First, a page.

top of page
Search

A Lesson in Letting Go (Again)


Last night a crazy neighbor accosted me after I made the mistake of saying “Hi.” It was about eight pm and I was walking our little dog Sugar, a Maltese mix who weighs about twelve pounds soaking wet. Mind you, when I say “neighbor,” I mean directly next door. As in mere feet from my property.


This neighbor, who I will call Miss M, has been angry and belligerent and shown all the signs of being bipolar - or perhaps just straight up mean and nasty - since we moved in ten years ago. But her rage never ceases to surprise me, though I know that it shouldn’t. I know full well that people show their true selves pretty early on, you just need to pay attention to what they’re telling you.


After I said “Hi,” and kept strolling with little Sugar on her pink leash, my son nearby, Miss M sputtered “Don’t talk to me,” and continued cursing under her breath as she is wont to do.


“Your dog shit on my lawn, I have it on video!” she screamed.


“No way,” I said. “I have never ever left a poo unpicked up in my life. And certainly not on your lawn” I know what a rager she is and why on earth would I invite trouble? “Maybe you saw her make a thimbleful of pee, but no poo.” Sugar famously does a weird kind of yoga squat with one leg up in the air when she pees, and it can easily be mistakenly for a poo stance. TMI?


And then, I could ‘t help myself - I am sick and tired of her verbal assaults - I said “And can you please not yell so loud at your dog? It freaks Sugar out.”

And when I say yell, I mean Miss M screams at her dog at the top of her lungs at least twice a day, seven days a week. An example (curse alert here); “God damn you, you motherfucker! I hate you! You fucking stupid animal, I could kill you! Get over here - GET OVER HERE!!” She talks to him like he is an abusive or slovenly spouse and it is genuinely strange to hear a human be so verbose in disparaging an animal.


"I don't give a FUCK about you or Sugar!" I ignored whatever else she said and kept strolling.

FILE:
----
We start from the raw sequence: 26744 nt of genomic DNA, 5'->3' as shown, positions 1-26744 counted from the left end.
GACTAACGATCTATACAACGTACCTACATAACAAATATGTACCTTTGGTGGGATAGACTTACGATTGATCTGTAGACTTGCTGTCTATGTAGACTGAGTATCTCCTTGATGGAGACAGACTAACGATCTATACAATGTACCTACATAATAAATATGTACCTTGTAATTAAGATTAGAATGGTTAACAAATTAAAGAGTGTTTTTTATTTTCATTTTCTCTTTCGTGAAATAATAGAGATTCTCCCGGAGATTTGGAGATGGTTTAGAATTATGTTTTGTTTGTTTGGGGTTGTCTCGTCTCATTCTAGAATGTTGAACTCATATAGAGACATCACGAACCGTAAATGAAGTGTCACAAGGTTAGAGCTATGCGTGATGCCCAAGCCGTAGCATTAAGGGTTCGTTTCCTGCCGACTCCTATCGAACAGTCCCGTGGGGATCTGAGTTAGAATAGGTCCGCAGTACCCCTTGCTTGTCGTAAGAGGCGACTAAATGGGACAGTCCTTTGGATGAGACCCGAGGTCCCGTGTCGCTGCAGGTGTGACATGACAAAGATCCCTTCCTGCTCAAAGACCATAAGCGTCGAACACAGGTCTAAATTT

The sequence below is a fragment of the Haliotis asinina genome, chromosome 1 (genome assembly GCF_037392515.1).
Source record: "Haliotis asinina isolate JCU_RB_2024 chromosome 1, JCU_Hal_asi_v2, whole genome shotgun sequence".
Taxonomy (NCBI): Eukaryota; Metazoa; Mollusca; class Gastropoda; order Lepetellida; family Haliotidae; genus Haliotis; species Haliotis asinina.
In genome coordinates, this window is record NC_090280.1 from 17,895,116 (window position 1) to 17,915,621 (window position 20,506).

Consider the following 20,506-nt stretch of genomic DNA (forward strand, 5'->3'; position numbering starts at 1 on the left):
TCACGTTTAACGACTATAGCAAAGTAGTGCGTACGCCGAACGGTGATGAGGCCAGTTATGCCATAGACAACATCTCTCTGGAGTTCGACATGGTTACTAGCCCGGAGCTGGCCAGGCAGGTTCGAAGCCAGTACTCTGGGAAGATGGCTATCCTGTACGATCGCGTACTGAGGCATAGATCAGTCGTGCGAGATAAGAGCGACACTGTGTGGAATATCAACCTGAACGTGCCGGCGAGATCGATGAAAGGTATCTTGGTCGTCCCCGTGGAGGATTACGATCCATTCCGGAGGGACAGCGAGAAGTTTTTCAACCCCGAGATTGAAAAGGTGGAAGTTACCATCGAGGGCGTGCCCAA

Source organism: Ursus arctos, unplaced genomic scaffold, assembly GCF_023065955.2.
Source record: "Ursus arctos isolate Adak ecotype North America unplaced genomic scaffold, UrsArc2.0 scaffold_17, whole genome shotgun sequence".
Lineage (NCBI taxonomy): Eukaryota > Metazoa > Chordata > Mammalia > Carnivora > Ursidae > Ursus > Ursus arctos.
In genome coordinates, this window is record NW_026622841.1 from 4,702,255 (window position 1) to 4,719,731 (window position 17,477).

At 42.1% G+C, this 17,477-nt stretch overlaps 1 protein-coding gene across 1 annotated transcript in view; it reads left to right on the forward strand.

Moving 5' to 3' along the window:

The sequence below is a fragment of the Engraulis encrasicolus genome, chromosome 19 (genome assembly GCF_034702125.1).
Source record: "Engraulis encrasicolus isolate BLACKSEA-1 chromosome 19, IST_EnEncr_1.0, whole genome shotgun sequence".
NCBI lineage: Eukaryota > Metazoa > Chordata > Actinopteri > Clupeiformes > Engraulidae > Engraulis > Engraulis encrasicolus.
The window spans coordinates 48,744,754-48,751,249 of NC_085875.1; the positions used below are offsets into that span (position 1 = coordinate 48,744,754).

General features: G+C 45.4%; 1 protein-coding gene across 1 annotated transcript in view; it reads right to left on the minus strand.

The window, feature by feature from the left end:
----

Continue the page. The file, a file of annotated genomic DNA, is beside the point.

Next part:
I find myself being glad for the dog’s sake that he doesn’t understand the words, though obviously he understands the tone. I mutter to myself that she should not be allowed near any living things, including animals - she is simply too full of rage and venom.


The last time she raged it was over someone parking in front of her house - there is ample free street parking everywhere and in ten years I have never seen the street full. Before that she accused my son and I of killing cats but an animal control officer confirmed that the cat carcass on her lawn had been eaten by coyotes. Before that she accused me of ripping her car cover, when in reality it was the plentiful neighborhood crows that land on it, I’m guessing because they can get traction and a high point of view.


And on and on goes the list of unpleasant encounters, but you get the point. Miss M is so loud that you can hear her if you’re on the phone inside my house. My son looked at me one day a year or so ago in the middle of one of her abusive tirades and said “You know what that dog is saying? ‘Why me?’”.


I laughed in recognition, but Miss M’s verbal abuse has gotten to the point where I wouldn’t be surprised if that giant dog gets fed up one day and just eats her. In fact, I’m not proud to say that on some especially vocal days, I am rooting for him.